Tuesday, June 30, 2009

So, I finally finished it. I think there are a few things I would have done differently, if I hadn't run out of patience.

I would definitely have added a vent at the lower back so it would hang more smoothly, and I would have done the cuffs some other way. More like a normal jacket, even though the french-cuff thing looks ok.

Also, it is a little narrow across the front of the shoulders, which is an odd sort of thing to have happen for me, and lastly, I should have gone ahead and put on epaulettes. They would have been spiffy.

More pictures here of various views, plus other stuff on my photostream.

Sunday, June 28, 2009

Hey, lookit these beets!!

Aren't they cool? Last year I had a salad that had baby yellow beets and lavender in it, and it made such a powerful impression on me that I vowed to make it myself. Of course, I am totally unable to stick to a plan, so what I came up with was this:

Yellow Beets with Purple Basil & Sage Blossoms

Pretty much what the title says. You need the beets, (I steamed mine), you need the purple basil, and sage flowers, and the salad greens. I put a vinaigrette on it. A salad is a salad, pretty much, but I did do a little thinking about this one.

One, I could have roasted the beets, but the resulting caramelization while it would be tasty, would probably affect the color, and I wanted the salad to look neato as well as be yummy.

Two, I chose purple basil, because what else am I gonna use it for? There is no earthly reason to grow it except that it looks so pretty. It tastes fine, but the leaves are tougher and slightly more bitter than the green kind. I thought the purple and yellow combination was pretty smashing next to the lettuce greens.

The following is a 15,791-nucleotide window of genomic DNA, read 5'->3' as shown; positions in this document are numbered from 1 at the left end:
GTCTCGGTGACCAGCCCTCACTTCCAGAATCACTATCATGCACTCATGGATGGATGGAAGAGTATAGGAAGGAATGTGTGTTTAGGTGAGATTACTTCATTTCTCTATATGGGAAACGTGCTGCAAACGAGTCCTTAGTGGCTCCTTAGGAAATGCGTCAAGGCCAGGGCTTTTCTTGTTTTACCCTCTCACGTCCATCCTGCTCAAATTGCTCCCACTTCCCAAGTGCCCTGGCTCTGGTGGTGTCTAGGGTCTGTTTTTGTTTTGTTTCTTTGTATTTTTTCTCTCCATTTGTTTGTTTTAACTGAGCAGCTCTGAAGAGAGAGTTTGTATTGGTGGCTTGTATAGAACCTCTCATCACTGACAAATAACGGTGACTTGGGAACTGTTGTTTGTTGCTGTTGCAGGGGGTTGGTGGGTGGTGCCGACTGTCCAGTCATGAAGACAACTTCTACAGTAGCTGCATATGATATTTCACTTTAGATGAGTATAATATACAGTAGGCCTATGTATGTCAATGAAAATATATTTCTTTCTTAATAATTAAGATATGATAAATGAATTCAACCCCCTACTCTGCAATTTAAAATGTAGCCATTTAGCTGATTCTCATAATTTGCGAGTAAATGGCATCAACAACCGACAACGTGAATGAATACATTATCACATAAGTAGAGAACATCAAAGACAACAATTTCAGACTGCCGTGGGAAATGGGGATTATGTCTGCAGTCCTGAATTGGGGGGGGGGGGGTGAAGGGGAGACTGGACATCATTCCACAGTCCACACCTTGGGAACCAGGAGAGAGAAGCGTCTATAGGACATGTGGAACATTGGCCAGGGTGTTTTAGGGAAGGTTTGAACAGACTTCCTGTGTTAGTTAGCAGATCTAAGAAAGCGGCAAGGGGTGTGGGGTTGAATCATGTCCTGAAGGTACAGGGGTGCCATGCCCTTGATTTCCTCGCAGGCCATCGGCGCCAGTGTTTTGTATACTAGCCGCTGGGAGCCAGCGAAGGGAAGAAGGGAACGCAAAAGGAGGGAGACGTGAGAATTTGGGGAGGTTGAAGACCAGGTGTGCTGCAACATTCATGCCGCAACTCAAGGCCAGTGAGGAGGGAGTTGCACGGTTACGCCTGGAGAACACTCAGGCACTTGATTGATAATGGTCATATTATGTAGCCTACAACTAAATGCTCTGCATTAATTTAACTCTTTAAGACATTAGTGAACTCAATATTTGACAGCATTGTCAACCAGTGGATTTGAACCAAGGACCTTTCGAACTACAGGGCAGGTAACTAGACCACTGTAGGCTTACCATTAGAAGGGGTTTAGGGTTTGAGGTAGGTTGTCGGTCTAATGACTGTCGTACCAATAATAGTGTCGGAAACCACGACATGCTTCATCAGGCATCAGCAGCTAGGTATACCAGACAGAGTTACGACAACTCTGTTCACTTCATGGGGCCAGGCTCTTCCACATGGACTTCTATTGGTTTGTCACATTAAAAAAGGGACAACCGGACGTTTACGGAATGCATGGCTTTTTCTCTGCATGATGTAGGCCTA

Three, sage blooms taste an awful lot like lavender. And they have a drop of nectar at the base which makes them sugary. It helps that my plant has these pinky-purpley flowers on it. Damn I love summer here.

...you know, when I was working at the unnamed deli, we got a heap pf purple basil in for something, and I had this one kid convinced that the color was because they grew it in ink, like that science experiment where you dye a celery stick, right...

Saturday, June 27, 2009

International House of Chicks Fruit Salad

By popular request, the fruit salad.

Here's whats in it:

Equal amounts of cherries & blueberries
Fresh lemon basil, about 3-6 leaves, minced
Fresh mango, tossed in a dab of lemon juice.

It should be noted that the first iteration of this salad had slices of navel orange in it. I didn't have that, so I swapped in the mango & lemon, and honestly I think I like this better.

The most important thing about this recipe is the lemon basil. That's what gives it that magic ooo! summer! flavor. After that, I will say that there's no point in making it at all unless the fruit is very ripe and fresh, and that if you use the mango rather than oranges, the lemon juice is also very important. Because all of these fruits (especially mangoes) are very sweet when fully ripe, you do need the acidity from the lemon or the flavor will be very flat and one-dimensional.

Whats with the title... uh, for those of you who may not know:

A Long Time Ago, In A Galaxy Far, Far Away (dun-dun DUN)
Three chinkabilly sisters lived together in a house on Hamilton Place.

Wednesday, June 24, 2009

Now that's more like it.

Round two of the pesto pancakes. Much better, right?

Maybe I just need to cook by the seat of my pants- I woke up and realized that I had no bread. Thank heaven I had pancake mix, or I would have been a very grumpy woman.

Monday, June 22, 2009

Yay Plants!

It's hard to describe the reasons for my giddy enjoyment of my plants.